• Tuesday, Nov 13, 2018
  • Last Update : 09:17 am

12 things you didn't know about earthquakes

  • Published at 11:11 am January 14th, 2016
12 things you didn't know about earthquakes

While the recent earthquake has the country talking about safety measures, here's a list of fascinating facts (and some myths) about earthquakes that you probably didn't know.

1. Every year, earthquakes kill approximately 8,000 people and have caused an estimated 13 million deaths in the last 4,000 years.

2. Earthquakes can be caused by volcanic eruptions and meteor impacts, but they are mainly triggered by the movement of the earth's plates. Landslides, nuclear testing and mine tests can also trigger minor earthquakes.

3. There are about 20 constantly moving plates on the earth's surface and their movement generates pressure that can cause the crust to break. The energy generated from this break travels through the earth in the form of waves (aka seismic waves), which are also known as earthquakes.

4. The most powerful earthquake recorded was a magnitude 9.5 in Chile on May 22, 1960.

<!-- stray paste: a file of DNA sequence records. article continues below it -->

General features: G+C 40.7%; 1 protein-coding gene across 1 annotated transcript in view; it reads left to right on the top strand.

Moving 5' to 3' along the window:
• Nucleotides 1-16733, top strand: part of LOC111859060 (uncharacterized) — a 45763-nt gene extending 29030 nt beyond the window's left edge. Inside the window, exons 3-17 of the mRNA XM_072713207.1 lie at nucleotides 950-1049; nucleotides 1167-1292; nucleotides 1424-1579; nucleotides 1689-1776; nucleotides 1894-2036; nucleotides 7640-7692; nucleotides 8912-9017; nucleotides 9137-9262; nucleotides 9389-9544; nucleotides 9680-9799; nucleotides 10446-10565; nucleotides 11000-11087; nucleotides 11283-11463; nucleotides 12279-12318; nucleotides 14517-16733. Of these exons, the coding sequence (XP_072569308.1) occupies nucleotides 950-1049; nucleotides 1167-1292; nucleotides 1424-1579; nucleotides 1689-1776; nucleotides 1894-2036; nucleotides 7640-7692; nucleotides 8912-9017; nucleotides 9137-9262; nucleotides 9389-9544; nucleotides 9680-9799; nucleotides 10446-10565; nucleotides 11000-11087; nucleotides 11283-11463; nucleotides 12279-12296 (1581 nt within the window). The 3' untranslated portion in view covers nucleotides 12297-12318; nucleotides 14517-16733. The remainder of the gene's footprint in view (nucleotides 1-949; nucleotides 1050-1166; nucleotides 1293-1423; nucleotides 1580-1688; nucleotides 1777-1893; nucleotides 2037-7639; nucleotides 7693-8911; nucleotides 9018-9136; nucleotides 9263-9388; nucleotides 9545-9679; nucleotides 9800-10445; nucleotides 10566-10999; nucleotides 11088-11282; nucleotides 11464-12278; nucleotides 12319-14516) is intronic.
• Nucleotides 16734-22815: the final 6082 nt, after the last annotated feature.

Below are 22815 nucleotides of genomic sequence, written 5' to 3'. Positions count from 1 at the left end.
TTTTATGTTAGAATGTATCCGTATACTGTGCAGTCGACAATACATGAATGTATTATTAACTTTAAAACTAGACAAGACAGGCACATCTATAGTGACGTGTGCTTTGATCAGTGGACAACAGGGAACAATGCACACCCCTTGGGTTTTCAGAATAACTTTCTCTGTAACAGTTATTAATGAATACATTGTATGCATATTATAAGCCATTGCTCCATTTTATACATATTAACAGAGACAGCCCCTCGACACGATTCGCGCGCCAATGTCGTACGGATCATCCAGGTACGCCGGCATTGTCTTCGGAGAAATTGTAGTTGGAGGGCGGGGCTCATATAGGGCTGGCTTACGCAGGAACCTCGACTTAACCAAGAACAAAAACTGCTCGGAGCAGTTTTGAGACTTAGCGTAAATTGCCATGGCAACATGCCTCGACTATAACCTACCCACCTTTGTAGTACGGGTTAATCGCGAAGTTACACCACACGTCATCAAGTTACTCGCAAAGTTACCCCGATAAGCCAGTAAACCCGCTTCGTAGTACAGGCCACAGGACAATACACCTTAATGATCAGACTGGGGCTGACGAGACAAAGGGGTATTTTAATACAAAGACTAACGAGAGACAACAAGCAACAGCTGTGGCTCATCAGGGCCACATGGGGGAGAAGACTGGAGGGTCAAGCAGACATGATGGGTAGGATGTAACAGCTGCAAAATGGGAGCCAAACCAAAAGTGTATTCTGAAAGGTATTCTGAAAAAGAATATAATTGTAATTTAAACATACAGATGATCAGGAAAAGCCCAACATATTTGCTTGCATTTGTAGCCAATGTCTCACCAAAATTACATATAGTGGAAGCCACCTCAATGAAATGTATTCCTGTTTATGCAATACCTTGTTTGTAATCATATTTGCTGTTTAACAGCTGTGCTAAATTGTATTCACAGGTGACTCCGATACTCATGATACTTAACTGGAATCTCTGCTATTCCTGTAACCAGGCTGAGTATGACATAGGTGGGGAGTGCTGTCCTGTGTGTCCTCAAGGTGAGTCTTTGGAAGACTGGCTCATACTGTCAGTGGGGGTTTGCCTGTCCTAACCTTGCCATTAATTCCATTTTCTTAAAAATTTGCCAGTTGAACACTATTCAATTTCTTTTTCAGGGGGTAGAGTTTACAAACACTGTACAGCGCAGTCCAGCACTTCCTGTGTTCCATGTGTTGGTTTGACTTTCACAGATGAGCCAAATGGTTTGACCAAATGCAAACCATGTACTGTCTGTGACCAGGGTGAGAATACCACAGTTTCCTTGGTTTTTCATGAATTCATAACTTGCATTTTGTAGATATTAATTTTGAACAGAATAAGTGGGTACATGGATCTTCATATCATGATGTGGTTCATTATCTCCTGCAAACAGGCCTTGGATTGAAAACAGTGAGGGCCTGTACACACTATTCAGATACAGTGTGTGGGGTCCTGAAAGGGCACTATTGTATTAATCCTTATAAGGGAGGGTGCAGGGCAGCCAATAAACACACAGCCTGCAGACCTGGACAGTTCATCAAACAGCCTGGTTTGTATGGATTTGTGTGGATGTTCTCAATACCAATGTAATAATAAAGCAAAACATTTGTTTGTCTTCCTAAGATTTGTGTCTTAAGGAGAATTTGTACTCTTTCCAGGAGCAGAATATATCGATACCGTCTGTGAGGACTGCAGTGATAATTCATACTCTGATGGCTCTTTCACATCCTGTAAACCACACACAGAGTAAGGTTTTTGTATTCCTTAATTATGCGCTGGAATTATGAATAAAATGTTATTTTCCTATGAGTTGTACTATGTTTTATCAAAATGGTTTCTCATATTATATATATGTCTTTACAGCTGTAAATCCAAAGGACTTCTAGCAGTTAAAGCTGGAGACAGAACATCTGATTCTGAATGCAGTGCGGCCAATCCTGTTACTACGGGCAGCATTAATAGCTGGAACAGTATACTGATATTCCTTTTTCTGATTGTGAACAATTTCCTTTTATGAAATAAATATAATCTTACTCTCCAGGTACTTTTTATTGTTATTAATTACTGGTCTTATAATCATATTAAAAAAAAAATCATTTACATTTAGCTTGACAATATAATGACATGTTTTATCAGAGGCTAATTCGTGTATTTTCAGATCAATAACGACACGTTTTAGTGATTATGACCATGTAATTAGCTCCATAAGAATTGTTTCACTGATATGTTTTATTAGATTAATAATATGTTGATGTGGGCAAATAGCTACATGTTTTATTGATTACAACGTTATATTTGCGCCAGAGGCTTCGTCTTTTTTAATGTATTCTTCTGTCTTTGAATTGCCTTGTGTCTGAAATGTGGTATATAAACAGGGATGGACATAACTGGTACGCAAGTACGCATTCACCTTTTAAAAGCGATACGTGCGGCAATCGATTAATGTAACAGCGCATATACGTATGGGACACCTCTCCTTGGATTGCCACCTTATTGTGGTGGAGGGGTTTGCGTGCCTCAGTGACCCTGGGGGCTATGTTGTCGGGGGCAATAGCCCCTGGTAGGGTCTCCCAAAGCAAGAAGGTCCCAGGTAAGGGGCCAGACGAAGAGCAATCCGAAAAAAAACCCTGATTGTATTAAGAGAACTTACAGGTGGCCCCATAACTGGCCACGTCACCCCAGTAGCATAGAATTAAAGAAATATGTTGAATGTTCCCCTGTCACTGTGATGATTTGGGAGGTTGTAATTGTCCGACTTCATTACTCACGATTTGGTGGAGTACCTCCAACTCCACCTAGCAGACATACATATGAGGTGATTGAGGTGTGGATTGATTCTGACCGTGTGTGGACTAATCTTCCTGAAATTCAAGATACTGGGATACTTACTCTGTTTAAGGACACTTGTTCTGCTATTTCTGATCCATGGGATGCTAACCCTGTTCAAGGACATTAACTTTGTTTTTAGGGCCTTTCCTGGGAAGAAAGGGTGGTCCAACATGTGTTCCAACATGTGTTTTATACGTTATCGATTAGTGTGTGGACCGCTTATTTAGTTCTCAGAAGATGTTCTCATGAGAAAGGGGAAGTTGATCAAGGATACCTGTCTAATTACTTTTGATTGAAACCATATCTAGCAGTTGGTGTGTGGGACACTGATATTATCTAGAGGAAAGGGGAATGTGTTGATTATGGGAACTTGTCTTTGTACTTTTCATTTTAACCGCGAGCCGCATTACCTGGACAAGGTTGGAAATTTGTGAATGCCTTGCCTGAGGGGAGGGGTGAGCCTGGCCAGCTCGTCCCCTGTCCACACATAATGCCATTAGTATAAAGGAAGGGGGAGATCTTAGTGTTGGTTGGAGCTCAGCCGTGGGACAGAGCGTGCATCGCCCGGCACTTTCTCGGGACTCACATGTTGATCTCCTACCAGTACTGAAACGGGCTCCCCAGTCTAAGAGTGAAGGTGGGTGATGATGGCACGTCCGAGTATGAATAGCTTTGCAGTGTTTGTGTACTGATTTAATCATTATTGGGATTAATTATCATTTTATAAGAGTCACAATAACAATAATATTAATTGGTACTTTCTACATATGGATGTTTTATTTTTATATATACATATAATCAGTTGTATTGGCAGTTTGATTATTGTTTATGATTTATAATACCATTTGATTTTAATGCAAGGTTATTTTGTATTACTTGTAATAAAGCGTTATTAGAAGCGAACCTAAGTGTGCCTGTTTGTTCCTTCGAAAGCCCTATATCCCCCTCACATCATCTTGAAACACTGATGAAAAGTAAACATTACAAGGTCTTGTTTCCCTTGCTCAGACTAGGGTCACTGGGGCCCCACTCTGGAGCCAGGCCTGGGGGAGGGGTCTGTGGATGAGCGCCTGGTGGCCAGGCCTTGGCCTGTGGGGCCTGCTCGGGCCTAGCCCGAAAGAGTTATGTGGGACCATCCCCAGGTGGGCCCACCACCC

5. The Chilean earthquake in 1960 generated seismic waves that travelled around the world, shaking the entire globe for many days.

6. The devastating tsunamis that hit the world on December 26, 2004 was the aftermath of an undersea earthquake in the Indian Ocean. The tsunamis struck the coasts of most landmasses along the Indian Ocean, creating 100-foot waves and killing over 225,000 people in 11 countries.

7. The energy generated from the Indian Ocean earthquake in 2004 was enough to power all homes and offices in the US for three days.

8. Quakes occurring on one side of Earth are capable of shaking the other side. The Indian Ocean earthquake in 2004 weakened a portion of California's San Andreas Fault.

9. In 1556, the world’s deadliest recorded earthquake occurred in central China. It struck an area where most people lived in caves. These caves collapsed during the earthquake, taking lives of about 830,000 people.

10. Moonquakes (earthquakes on the moon) take place less frequently and usually have smaller magnitudes than the quakes on Earth. They also occur at great depths, approximately halfway between the surface and the centre of the moon.

11. The interior of Antarctica has icequakes that take place more frequently than earthquakes in Antarctica. They are relatively very weak and occur within the ice sheet itself, instead of the land underneath the ice. During these icequakes, observers can hear the ice sheet cracking.

12. A recent research suggests that rats and toads can sense and flee an area before an earthquake takes place.